The Thinking Person’s Bar is Realized at The Interval

The Thinking Person’s Bar is Realized at The Interval


Did the advent of alcohol mark the beginning of human civilization or vice versa? That existential question is up for debate, but according to Alexander Rose, executive director of the futurist Long Now Foundation, man and booze are inextricably linked. Such is the cocktail fodder you’ll find yourself pondering at The Interval, Long Now’s salon-slash-bar on the first floor of the foundation’s Fort Mason headquarters. “We’re drawing from the idea of the coffeehouses and teahouses of the Enlightenment, as gathering places for thoughtful dialogue,” explains Rose.

Patrons of The Interval have plenty of conversation starters around them, including the Manual for Civilization (a collection of 3,500 books, destined for the cafe’s two-story library and intended to restart a post-apocalyptic society), a prototype of the 10,000-year clock that Long Now is building in west Texas (repurposed here into a table), and even the unabridged cocktail tome (ahem, menu) of bar manager Jennifer Colliau. In alignment with Long Now’s futuristic thinking, Colliau—a Slanted Door vet, founder of Small Hand Foods artisanal cocktail syrups, and bona fide spirits nerd—has culled her menu based on concepts of, and moments in, time. The daiquiri section, for instance, harks back to 1930s Cuba, when Ernest Hemingway was imbibing the rum concoctions there daily. Also on offer from the bar: wine, coffee, tea, bar bites, and the storied Dogfish Head Midas Touch beer, made from a 2,700-year-old recipe discovered in the great Turkish king’s tomb.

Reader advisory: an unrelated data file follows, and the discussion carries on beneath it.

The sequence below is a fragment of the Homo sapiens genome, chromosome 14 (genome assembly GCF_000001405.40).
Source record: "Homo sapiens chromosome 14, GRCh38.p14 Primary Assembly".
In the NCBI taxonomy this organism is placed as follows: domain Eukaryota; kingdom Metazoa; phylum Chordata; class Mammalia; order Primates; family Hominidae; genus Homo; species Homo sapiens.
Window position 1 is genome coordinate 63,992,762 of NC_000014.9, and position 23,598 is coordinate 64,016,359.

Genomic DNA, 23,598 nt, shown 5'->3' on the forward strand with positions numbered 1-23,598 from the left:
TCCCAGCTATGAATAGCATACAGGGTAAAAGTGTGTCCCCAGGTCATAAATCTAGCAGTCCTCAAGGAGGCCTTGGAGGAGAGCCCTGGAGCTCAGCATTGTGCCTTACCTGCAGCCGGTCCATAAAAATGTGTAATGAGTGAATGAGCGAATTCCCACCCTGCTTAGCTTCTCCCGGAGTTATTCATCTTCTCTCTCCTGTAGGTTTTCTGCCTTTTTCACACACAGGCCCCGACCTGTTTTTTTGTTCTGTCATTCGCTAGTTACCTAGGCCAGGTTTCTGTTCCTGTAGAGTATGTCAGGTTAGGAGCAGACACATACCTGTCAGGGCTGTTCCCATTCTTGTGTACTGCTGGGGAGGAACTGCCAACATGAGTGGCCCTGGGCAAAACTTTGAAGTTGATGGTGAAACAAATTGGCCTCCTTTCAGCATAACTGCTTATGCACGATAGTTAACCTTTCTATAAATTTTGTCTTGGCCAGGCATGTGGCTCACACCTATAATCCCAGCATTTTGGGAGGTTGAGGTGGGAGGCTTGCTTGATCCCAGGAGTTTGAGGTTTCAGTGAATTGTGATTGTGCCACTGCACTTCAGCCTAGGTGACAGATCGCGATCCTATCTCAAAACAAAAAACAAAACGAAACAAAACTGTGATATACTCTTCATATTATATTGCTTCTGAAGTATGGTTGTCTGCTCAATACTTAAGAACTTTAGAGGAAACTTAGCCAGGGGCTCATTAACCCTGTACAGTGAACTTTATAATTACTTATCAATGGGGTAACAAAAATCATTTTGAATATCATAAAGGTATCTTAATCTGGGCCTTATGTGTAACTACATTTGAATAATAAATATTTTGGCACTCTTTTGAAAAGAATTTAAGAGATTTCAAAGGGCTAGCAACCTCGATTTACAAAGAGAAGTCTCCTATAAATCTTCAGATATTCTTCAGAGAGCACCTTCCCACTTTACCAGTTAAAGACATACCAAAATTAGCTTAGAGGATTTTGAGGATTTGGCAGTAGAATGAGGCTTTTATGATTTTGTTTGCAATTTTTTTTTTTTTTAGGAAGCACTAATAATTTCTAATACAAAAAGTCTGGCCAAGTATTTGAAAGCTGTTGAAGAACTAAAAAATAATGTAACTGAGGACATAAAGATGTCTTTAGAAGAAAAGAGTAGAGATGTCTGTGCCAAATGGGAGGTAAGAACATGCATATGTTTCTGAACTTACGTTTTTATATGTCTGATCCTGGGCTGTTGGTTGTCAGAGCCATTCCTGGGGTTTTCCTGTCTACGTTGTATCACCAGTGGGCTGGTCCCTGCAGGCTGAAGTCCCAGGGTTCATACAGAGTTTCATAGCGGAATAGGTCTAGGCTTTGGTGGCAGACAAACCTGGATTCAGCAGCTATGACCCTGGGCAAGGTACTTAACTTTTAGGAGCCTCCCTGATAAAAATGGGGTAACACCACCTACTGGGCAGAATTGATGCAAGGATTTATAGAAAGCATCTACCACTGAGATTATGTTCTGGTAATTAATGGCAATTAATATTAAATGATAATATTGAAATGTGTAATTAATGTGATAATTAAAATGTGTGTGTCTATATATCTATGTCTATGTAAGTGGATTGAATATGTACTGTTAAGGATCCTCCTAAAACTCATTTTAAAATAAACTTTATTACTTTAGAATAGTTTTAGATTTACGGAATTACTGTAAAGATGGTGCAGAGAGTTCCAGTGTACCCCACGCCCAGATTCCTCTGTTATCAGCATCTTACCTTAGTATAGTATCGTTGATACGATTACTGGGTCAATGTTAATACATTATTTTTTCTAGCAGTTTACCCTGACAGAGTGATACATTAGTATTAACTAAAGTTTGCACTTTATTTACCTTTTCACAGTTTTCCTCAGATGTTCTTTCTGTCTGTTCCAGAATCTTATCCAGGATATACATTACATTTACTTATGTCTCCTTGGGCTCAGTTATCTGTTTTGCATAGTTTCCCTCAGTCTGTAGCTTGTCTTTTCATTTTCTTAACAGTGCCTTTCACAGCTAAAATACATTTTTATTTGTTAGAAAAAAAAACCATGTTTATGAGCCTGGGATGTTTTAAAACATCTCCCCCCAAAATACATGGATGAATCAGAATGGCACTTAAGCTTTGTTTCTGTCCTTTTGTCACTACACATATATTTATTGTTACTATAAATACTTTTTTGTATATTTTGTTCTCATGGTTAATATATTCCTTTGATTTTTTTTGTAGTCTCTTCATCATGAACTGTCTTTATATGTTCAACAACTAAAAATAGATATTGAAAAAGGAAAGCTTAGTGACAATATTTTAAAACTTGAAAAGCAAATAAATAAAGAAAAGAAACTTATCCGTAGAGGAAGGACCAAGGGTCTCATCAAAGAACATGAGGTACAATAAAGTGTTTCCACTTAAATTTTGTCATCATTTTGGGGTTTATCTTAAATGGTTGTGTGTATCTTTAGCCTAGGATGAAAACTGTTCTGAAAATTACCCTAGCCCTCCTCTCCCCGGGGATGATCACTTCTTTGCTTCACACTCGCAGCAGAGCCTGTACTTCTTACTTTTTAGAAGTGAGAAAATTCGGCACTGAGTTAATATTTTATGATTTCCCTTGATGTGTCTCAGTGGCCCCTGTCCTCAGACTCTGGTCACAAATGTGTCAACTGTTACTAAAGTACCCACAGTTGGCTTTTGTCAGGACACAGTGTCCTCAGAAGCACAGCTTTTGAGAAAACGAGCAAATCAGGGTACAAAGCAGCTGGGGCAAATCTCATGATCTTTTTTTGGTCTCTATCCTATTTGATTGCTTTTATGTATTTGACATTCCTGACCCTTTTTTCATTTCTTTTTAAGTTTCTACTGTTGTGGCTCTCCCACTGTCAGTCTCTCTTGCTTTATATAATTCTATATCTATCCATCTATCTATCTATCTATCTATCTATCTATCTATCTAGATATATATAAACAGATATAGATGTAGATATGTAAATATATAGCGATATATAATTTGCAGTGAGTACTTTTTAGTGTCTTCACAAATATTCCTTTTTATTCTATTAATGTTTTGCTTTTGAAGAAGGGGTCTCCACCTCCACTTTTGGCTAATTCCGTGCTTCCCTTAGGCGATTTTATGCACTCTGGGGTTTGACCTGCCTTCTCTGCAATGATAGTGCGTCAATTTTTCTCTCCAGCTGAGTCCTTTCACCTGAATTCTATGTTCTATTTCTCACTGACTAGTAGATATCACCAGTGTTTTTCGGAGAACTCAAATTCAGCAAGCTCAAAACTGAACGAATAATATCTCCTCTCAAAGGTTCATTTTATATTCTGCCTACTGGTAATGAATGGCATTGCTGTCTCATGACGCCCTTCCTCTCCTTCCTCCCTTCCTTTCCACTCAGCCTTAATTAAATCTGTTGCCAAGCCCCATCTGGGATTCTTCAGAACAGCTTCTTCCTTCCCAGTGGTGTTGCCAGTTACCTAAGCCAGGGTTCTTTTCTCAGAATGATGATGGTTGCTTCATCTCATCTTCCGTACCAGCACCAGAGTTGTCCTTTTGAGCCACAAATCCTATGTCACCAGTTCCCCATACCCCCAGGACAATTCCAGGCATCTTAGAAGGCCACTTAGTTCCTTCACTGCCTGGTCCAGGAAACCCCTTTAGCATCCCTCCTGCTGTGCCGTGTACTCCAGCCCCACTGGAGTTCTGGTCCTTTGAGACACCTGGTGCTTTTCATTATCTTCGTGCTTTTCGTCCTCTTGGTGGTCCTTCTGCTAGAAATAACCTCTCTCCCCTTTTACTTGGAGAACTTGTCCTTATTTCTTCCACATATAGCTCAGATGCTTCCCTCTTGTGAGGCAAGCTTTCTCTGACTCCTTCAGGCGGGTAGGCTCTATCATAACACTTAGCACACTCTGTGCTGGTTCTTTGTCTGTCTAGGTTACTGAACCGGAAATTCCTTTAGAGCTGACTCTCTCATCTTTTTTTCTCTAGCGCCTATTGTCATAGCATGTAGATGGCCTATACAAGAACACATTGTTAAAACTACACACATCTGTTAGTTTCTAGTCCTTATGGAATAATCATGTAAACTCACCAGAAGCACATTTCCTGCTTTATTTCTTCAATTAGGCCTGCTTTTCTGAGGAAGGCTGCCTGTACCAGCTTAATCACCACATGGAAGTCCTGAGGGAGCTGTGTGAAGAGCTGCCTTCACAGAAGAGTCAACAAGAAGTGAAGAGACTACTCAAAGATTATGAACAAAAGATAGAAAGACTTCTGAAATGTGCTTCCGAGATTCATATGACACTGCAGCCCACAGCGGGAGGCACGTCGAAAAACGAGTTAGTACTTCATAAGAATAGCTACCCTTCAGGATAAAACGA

In the coming weeks, The Interval will welcome two automatons to its staff. You’ll find the gin robot behind the bar. Using the instructions parlayed via a connected wireless device, it will blend custom concoctions of up to 15 botanicals from St. George Spirits. And Long Now speaker events will be enhanced by the chalkboard robot’s in-the-moment illustrations. It was only a matter of time.

This article was published in 7x7's October 2014 issue. Click here to subscribe.

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